Unequal People and the Religion of Equality

2014-01-08 15:23

"Equality" between peoples is widely accepted as being fair and just - and "inequality" as being bad.

It is quintessential of our age that anything that questions the value of equality-at-all-costs or that might condone an "unequal" status quo is presumed to be contrary to just norms, probably in conflict with the popular term "social justice" and almost certainly in need of redress.

One result is that politicians in quest of power and influence argue for inequality to be tackled through artificial means like ensuring equal outcomes in return for unequal (or no) effort; ensuring access to resources irrespective of the recipients' capacity for their useful application; and the redistribution of income and assets irrespective of their sustainable utilisation.  Achieving equal outcomes by fiat or political coercion is considered legitimate because the status quo is assumed to be the result of injustice rather than asymmetries in ability and culture.

Sadly, those promoting such initiatives ignore the simple reality that relative talents, cultural and cognitive predispositions that people have generally got them to where they are in the first place.

They also surmise  by default that injustices have been visited upon some by others and argue that previous injustices should be remedied through coercive means. This makes for great electioneering and wins votes in a political context but carries long term costs that remain concealed from the ignorant and ill informed.

A closer examination of inequality's true causes reveals a very different reality to what many accept without query, and South Africa provides a valuable case study of both this phenomenon at work and the futility of political remedies to address it.

Firstly, the nation's political and economically engineered landscape is in large measure predicated on addressing the negative effects of apartheid and compensating for systemic injustices - but in practice amplifies them.

Inordinate time and effort is spent controlling, policing and regulating activities which - left unattended - would have sorted themselves out and circumvented countless socio-economic ills. Such examples include the plethora of labour and trade union sponsored legal impediments to hiring people who would like to work for a living subject to their own conditions. Not only does the state have to support the involuntarily unemployed to whom there is scant incentive to offer jobs,  but the nation  is rapidly becoming globally non-competitive.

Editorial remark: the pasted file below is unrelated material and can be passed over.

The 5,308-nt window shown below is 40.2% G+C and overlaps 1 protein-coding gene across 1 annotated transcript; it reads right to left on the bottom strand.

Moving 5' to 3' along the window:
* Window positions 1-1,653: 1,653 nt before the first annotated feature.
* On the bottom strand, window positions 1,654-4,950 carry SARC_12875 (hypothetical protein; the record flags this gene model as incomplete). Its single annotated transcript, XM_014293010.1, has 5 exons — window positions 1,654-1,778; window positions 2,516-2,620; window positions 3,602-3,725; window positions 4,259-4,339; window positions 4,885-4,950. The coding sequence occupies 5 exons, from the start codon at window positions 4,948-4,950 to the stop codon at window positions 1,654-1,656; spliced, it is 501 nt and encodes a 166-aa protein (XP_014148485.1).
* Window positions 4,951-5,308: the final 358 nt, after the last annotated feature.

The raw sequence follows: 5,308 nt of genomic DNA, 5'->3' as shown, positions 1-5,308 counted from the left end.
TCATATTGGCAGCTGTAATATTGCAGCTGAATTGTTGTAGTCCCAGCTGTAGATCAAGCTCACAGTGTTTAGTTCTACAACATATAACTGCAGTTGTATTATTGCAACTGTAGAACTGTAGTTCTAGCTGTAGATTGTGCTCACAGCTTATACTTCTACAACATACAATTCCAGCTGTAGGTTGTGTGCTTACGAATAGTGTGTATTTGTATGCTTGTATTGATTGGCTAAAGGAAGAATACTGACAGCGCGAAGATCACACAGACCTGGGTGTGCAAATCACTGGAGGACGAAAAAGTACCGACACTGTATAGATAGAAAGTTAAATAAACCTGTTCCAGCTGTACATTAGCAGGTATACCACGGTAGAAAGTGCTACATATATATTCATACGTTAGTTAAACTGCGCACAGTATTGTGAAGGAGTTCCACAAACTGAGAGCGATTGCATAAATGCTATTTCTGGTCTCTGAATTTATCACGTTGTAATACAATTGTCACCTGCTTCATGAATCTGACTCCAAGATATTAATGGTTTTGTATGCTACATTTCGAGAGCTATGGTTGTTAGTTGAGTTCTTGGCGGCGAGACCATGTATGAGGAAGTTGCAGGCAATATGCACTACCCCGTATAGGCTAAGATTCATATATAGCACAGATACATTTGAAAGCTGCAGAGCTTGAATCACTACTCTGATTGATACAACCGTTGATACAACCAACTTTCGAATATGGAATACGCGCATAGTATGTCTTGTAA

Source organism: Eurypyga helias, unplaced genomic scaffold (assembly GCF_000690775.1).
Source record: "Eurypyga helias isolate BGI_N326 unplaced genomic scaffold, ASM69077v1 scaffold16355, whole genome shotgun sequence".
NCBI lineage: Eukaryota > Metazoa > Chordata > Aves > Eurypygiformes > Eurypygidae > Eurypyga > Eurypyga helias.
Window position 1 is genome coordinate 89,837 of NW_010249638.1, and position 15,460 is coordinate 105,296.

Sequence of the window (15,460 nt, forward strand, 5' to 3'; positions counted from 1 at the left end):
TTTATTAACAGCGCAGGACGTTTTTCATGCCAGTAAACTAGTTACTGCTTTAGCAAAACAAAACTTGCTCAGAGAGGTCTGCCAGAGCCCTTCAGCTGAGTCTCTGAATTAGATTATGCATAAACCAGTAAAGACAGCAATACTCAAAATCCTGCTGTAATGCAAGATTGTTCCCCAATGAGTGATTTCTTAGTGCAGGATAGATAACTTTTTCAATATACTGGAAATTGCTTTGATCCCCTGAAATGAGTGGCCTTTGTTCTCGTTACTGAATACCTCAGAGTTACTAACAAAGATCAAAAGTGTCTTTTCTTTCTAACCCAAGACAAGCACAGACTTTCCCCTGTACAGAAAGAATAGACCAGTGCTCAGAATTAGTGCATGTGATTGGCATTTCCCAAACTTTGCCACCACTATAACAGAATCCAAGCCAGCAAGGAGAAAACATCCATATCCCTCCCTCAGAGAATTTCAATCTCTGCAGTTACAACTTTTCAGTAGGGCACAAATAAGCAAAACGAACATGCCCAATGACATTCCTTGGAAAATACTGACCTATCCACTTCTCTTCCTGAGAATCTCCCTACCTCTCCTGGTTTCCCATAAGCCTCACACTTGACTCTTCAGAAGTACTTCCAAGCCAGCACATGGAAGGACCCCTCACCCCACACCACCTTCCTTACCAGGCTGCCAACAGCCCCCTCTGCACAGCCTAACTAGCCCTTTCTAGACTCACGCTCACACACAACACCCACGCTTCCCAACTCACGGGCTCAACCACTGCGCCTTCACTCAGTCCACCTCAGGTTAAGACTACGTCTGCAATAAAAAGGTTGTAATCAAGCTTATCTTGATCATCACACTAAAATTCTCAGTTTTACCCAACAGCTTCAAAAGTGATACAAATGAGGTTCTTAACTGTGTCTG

Another is the preoccupation with racial preferencing - where merit selections would bring down costs, improve efficiencies and enable more jobs to be created as a result of competition and economic growth. Poor state education is another area in which political gerrymandering puts interest groups ahead of the youth and adds to the nation's opportunity costs.

Secondly - something that most politicians try desperately to deny: the origins of South Africa's racial inequality have nothing to do with apartheid. Inequality was the status quo ante that the apartheid system codified, institutionalised and used to entrench existing inequalities  to protect vulnerable whites.

It was not it's cause.

Thirdly inequality is defined in our society as a proximate notion rather than one with ultimate causation.

The nation's high Gini coefficient  is parroted ad nauseum as being a problem because it reflects the gulf between high and low income earners. The implication is that some are overpaid, whilst others under remunerated - providing grist to the organised labour mill and supporting trade union demands.

But  neither position is true. Many top earners leave the country to earn more elsewhere and our lowest earners earn too much for South Africa to be globally competitive. All too many manufacturers have ceased to expand operations and our mines close down shafts rather than sink new ones - almost as a matter of routine. This is because earnings are disproportionate to productivity and no half smart business man wants to hire people.

Quo vadis?

Clearly, if the issues mentioned above were addressed, progress might be made. But for that to happen, it will be necessary to abandon the pursuit of meaningless equal outcomes; it will be necessary to cease pointing fingers at apartheid as if it was still around; and  it will be necessary to unlock the door to true equality and permit people to achieve their true worth, personal potential and maximum productive capacity.

For this to be possible will require world class state education rather than window dressed matric results designed to score pre-election points such as is again happening on the heels of years of a devaluing national matric qualification.

The removal of trade union influence from what is an essential service and future national asset would be a good start.

The problem is, quite simply, that inequality between people will remain in place until those who manage the fate of others for their own gain understand that inequality is here to stay without an ethos of integrity and hard work in education and government.

With the ANC likely to win again at the polls in 2014, that means that notion of equality will remain as it is now - no more than a religion to bamboozle unequal people.

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